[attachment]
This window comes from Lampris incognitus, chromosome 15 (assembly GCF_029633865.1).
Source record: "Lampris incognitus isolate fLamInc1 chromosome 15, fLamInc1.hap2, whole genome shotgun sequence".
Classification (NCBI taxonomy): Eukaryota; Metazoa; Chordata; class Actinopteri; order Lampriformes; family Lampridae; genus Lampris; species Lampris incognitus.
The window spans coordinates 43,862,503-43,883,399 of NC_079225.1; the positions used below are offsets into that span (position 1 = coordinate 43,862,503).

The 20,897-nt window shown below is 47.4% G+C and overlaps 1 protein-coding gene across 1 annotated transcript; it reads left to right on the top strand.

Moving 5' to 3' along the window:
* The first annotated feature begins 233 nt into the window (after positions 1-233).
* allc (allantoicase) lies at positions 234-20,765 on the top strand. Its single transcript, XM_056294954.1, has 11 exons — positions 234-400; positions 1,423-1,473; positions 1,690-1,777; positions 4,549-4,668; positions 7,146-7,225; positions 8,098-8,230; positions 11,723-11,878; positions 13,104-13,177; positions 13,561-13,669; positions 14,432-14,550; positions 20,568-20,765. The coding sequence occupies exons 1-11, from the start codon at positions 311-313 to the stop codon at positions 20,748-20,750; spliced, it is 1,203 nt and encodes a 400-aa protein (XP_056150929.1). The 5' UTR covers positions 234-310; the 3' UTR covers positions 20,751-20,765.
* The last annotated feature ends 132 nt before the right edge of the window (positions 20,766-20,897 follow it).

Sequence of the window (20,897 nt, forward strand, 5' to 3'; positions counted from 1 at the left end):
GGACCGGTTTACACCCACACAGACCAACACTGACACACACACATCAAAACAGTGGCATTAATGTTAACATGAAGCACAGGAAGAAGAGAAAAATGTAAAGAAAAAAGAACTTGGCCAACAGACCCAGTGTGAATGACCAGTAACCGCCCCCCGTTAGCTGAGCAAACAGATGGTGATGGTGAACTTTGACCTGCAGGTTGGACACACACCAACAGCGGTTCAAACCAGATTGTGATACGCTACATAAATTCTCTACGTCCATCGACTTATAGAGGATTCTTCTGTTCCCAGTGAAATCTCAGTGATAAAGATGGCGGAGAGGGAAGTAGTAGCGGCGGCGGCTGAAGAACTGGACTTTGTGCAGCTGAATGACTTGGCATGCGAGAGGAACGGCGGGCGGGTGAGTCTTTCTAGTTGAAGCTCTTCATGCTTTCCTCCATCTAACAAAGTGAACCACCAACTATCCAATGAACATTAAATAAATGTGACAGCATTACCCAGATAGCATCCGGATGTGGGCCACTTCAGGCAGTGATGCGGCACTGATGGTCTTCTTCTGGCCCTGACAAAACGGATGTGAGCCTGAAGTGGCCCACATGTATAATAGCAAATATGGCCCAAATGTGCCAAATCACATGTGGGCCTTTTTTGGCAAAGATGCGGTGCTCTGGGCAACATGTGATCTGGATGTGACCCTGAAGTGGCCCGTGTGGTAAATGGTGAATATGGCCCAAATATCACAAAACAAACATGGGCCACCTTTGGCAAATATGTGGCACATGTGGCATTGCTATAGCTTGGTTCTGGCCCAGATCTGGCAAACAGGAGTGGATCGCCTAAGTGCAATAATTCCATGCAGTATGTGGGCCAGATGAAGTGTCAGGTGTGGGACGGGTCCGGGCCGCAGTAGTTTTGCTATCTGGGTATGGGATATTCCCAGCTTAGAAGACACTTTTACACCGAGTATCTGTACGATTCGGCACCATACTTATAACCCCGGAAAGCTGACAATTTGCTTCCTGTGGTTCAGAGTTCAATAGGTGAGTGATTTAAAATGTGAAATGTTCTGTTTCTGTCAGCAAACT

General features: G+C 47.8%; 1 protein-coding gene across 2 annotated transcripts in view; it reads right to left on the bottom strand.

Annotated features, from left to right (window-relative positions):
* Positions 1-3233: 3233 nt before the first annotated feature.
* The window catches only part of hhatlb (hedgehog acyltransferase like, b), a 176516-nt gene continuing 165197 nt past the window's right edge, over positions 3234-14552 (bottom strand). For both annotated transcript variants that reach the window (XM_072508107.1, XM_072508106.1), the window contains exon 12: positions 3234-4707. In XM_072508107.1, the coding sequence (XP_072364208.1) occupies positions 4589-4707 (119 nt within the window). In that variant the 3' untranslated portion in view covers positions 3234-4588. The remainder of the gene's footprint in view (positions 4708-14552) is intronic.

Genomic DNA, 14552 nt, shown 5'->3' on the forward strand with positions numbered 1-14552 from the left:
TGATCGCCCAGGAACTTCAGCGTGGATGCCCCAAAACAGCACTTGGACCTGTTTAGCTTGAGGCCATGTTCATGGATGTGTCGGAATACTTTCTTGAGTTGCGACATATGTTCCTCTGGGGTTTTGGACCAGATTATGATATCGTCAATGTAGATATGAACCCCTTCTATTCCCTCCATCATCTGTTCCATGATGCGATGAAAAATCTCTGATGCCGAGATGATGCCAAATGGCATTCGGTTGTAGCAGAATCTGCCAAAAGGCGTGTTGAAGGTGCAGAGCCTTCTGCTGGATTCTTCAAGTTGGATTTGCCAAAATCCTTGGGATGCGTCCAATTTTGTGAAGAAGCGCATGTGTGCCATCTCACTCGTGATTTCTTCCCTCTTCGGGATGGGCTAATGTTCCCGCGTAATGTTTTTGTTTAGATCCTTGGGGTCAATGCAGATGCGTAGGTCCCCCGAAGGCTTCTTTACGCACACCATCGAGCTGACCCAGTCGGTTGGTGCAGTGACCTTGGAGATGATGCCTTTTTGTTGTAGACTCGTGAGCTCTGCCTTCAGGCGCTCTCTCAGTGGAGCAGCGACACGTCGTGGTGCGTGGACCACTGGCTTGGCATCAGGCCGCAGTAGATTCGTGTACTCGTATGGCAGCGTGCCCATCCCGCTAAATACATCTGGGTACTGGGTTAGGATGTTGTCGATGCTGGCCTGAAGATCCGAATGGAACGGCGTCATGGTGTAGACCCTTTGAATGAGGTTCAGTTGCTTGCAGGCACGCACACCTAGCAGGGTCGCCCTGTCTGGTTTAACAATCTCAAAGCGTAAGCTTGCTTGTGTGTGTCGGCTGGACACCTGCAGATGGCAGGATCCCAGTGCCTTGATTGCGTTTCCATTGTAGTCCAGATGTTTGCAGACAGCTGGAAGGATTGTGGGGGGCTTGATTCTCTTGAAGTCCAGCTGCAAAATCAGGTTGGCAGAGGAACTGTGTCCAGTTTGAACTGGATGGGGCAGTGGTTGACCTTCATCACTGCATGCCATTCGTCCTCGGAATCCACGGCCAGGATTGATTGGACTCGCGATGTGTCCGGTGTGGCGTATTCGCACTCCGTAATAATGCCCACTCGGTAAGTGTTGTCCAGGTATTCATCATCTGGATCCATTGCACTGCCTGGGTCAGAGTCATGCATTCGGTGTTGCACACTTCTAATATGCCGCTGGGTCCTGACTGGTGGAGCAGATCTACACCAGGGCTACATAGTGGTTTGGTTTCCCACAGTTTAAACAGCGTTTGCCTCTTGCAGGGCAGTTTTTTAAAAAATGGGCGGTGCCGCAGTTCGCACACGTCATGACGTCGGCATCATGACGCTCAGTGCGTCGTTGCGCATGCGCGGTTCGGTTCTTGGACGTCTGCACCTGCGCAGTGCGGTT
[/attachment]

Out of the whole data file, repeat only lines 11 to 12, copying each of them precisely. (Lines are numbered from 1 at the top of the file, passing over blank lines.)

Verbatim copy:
GGACCGGTTTACACCCACACAGACCAACACTGACACACACACATCAAAACAGTGGCATTAATGTTAACATGAAGCACAGGAAGAAGAGAAAAATGTAAAGAAAAAAGAACTTGGCCAACAGACCCAGTGTGAATGACCAGTAACCGCCCCCCGTTAGCTGAGCAAACAGATGGTGATGGTGAACTTTGACCTGCAGGTTGGACACACACCAACAGCGGTTCAAACCAGATTGTGATACGCTACATAAATTCTCTACGTCCATCGACTTATAGAGGATTCTTCTGTTCCCAGTGAAATCTCAGTGATAAAGATGGCGGAGAGGGAAGTAGTAGCGGCGGCGGCTGAAGAACTGGACTTTGTGCAGCTGAATGACTTGGCATGCGAGAGGAACGGCGGGCGGGTGAGTCTTTCTAGTTGAAGCTCTTCATGCTTTCCTCCATCTAACAAAGTGAACCACCAACTATCCAATGAACATTAAATAAATGTGACAGCATTACCCAGATAGCATCCGGATGTGGGCCACTTCAGGCAGTGATGCGGCACTGATGGTCTTCTTCTGGCCCTGACAAAACGGATGTGAGCCTGAAGTGGCCCACATGTATAATAGCAAATATGGCCCAAATGTGCCAAATCACATGTGGGCCTTTTTTGGCAAAGATGCGGTGCTCTGGGCAACATGTGATCTGGATGTGACCCTGAAGTGGCCCGTGTGGTAAATGGTGAATATGGCCCAAATATCACAAAACAAACATGGGCCACCTTTGGCAAATATGTGGCACATGTGGCATTGCTATAGCTTGGTTCTGGCCCAGATCTGGCAAACAGGAGTGGATCGCCTAAGTGCAATAATTCCATGCAGTATGTGGGCCAGATGAAGTGTCAGGTGTGGGACGGGTCCGGGCCGCAGTAGTTTTGCTATCTGGGTATGGGATATTCCCAGCTTAGAAGACACTTTTACACCGAGTATCTGTACGATTCGGCACCATACTTATAACCCCGGAAAGCTGACAATTTGCTTCCTGTGGTTCAGAGTTCAATAGGTGAGTGATTTAAAATGTGAAATGTTCTGTTTCTGTCAGCAAACT

General features: G+C 47.8%; 1 protein-coding gene across 2 annotated transcripts in view; it reads right to left on the bottom strand.